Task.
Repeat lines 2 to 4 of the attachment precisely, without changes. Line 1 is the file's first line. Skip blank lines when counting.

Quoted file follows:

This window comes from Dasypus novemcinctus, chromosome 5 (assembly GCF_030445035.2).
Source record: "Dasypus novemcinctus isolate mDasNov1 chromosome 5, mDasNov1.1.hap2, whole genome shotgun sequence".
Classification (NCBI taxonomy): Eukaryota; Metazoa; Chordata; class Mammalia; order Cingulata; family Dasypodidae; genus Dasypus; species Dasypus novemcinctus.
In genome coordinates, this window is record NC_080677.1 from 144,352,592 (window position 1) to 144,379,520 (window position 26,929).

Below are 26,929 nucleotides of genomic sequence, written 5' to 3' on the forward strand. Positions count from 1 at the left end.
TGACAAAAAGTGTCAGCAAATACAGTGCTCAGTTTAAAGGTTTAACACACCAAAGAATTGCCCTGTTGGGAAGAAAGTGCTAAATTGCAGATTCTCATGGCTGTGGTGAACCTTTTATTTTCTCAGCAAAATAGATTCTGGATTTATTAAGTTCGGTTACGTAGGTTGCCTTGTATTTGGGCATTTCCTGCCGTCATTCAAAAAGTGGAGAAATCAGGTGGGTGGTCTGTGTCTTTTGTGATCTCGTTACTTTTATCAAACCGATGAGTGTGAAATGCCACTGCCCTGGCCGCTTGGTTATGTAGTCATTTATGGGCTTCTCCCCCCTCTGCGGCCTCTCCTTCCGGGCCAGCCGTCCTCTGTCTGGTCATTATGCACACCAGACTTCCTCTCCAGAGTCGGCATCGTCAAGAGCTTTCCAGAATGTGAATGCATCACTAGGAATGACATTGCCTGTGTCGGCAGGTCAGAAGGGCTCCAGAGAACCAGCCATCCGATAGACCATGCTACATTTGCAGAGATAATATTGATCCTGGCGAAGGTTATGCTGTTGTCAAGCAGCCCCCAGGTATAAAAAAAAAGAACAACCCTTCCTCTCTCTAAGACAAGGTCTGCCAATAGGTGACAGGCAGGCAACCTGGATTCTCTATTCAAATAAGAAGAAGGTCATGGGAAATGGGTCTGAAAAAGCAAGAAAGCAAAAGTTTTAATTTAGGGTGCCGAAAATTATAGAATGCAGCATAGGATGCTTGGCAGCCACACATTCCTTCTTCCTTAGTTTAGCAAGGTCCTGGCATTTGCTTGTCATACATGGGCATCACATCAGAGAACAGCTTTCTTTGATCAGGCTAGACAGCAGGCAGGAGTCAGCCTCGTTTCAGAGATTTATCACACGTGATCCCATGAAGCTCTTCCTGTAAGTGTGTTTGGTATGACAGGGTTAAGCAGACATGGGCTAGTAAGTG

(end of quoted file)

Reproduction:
Source record: "Dasypus novemcinctus isolate mDasNov1 chromosome 5, mDasNov1.1.hap2, whole genome shotgun sequence".
Classification (NCBI taxonomy): Eukaryota; Metazoa; Chordata; class Mammalia; order Cingulata; family Dasypodidae; genus Dasypus; species Dasypus novemcinctus.
In genome coordinates, this window is record NC_080677.1 from 144,352,592 (window position 1) to 144,379,520 (window position 26,929).